There was an article recently that reported a new perspective on Terry Pratchett: not as an author, but as a philosopher. I don’t know that it makes sense to think of him in that way (or, more accurately, that it makes sense to think of him in that way more than it makes sense to think of any other gifted novelist as a philosopher. Tolstoy, for instance, had some pretty deep things to say on human nature, as did Joseph Heller or Ray Bradbury, but I’m not sure the mantle of ‘philosopher’ sits easily on any one of them) but I do know that he is someone who had a very fundamental effect on the way I think about the world. For that reason I think that of the Discworld books his most important is Night Watch, which asks very very important questions about the nature and morality of power and authority. He also questions religion, most pointedly in a book called Small Gods, but he does so sensibly – and as a religious person myself, I can tell you that there is frequently nothing more helpful than someone making very sensible criticisms of the things you believe. The only way to get answers is to ask questions, and Terry asked some really good ones. No doubt he would be amused, rather than appalled (he was no Richard Dawkins), to discover that his atheism strengthened my Christianity. It was because of my love of Pratchett that I was once called a ‘lapsed atheist’, and it was probably because Pratchett’s puckish sense of humour so freakishly perfectly aligned with my own that I considered this a great compliment and was very pleased to receive it.

Terry Pratchett was – how hateful is using that tense! – a kind of literary alchemist, who turned into gold the things we deprecate. His view of the world was one suffused with wonder, and amusement, and kindness. As a fantasist he was peerless, because the internal logic of the outlandish scenarios he concocted remained inviolate and impeccable. As a humorist he was one of the very best the UK has ever produced (imagine! There was a time in this country when Terry Pratchett and Douglas Adams were both alive and writing!) and as a moralist he was impassioned about all the right things – about dignity, and justice, and about opposing the abuse of the meek by the powerful, in whatever form that took.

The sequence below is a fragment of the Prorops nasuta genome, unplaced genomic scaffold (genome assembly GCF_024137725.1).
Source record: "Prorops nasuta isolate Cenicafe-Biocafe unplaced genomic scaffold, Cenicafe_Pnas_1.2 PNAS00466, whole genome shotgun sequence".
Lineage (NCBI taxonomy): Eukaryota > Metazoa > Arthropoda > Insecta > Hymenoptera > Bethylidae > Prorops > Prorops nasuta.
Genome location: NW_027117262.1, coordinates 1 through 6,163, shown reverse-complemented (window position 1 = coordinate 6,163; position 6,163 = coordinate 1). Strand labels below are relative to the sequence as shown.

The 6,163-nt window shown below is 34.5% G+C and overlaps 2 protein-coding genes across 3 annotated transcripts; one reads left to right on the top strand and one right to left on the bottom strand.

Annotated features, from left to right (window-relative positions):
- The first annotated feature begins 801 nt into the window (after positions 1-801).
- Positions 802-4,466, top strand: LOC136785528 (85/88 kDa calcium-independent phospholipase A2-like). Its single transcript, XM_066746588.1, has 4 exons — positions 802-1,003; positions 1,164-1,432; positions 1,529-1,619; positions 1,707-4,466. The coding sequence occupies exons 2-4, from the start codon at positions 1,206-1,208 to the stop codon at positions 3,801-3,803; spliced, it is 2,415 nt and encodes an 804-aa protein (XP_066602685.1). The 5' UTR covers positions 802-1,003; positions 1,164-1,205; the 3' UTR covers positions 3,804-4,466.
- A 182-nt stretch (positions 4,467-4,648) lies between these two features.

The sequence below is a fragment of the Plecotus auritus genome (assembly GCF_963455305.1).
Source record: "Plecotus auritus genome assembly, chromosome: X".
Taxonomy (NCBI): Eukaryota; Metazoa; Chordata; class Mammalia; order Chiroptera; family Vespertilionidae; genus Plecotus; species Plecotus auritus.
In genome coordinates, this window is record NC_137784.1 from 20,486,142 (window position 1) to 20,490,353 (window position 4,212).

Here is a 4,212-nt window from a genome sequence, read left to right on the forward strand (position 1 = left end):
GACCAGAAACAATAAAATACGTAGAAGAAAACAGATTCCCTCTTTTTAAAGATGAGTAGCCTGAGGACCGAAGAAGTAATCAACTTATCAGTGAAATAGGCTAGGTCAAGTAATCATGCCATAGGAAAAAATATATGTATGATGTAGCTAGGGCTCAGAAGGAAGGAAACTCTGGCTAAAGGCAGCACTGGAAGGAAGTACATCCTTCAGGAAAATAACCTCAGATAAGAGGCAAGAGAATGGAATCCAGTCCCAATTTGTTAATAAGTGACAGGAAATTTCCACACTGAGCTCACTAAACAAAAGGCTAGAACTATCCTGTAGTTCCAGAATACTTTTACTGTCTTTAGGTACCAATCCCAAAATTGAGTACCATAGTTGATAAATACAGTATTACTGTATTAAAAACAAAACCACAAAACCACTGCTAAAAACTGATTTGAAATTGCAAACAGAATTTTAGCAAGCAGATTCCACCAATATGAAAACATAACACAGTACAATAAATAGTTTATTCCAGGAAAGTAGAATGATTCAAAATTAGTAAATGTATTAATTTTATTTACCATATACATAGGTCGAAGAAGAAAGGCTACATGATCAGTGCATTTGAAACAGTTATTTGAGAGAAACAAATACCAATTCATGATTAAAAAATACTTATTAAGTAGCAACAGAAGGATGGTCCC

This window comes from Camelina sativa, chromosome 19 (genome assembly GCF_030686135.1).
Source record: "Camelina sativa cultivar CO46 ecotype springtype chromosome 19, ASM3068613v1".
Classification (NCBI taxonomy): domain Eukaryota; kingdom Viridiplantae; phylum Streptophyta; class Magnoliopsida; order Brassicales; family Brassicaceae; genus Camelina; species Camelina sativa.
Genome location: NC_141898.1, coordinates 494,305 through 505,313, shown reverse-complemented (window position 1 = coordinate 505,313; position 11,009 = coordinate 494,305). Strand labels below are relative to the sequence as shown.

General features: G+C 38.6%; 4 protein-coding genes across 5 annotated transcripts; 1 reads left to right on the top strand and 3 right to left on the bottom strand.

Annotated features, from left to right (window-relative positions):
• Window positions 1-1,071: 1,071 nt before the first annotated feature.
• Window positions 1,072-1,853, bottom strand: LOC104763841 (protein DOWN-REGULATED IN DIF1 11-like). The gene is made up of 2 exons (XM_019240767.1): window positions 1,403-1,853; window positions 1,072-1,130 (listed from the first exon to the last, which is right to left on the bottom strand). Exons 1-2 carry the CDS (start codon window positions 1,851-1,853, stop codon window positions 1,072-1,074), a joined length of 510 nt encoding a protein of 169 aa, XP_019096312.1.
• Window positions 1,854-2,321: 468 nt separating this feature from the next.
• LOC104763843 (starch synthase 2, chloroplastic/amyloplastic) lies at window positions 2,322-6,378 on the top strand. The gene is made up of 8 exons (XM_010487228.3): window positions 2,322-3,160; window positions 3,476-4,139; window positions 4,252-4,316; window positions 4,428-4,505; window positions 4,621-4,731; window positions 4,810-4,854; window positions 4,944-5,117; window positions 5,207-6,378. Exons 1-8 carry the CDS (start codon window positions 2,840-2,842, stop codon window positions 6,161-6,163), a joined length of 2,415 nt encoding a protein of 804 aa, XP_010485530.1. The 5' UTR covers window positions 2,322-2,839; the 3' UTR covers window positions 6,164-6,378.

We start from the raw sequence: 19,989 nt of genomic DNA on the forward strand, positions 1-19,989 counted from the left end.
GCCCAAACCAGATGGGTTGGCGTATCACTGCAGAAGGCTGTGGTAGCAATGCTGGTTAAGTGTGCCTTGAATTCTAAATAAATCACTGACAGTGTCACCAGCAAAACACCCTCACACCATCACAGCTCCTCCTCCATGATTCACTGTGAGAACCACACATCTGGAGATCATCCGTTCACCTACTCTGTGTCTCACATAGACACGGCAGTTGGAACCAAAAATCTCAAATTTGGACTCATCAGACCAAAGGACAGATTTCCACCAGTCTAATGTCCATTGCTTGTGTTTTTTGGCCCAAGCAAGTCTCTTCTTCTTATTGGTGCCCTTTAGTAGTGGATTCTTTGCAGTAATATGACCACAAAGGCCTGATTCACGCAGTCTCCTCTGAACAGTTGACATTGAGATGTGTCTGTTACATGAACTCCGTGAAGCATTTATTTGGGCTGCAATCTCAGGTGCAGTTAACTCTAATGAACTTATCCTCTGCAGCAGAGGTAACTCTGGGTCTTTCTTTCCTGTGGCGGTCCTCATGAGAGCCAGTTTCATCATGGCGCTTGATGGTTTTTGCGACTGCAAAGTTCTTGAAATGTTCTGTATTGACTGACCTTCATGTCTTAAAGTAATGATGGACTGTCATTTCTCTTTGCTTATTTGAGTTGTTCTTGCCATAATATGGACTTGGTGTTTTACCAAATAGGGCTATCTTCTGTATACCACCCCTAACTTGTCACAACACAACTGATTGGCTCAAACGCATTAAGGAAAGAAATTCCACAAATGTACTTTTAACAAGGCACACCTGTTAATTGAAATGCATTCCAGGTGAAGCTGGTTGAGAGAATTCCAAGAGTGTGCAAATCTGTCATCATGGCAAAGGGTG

Sir Terry Pratchett was not my friend. He did not know me. But I knew him, was deeply affected by him, and I shall miss him terribly.

Posted in Beginnings, Hecklericity, Home thoughts from a prod, Tyrannosaurus Lex, Webworld | 1 Comment

The Sound and the Fury

I went recently to see Fury, the new film starring Brad Pitt, set in the penultimate month of WW2 in Europe and following the crew of a Sherman tank, the eponymous ‘Fury’, as they advance through Germany.

Tanks for the memories

Tanks for the memories

I was really looking forward to this film. I like war movies; Brad Pitt has made some really good films when he’s been given the right kind of role (Se7en, Fight Club); Shia LaBeouf was rumoured to be not terrible on this occasion; the director is the same guy who made the excellent Training Day; and the technical guys had done their research properly and had secured the use of the only working Tiger tank in the world. Oh, and hello to Jason Isaacs.

And by and large, I wasn’t disappointed. The bits of Fury that worked worked extremely well. The story follows Norman Ellison (played by Logan Lerman, most recently seen starring in the Percy Jackson series of childrens’ fantasy films), a clerk who has been in the army for all of eight weeks, as he replaces Fury’s co-driver and bow gunner, who has been splattered across the interior of the tank. Ellison’s first task, in fact, is to scrub down the seat in which he is to spend the remainder of the war.

Pitt, the sergeant commanding the tank and nicknamed ‘Wardaddy’, leads his group of four Shermans as they go to relieve American forces pinned down in a town they have just liberated. On the way, war happens, including an infantry-supported assault on anti-tank guns and an encounter with a vastly more powerful Tiger.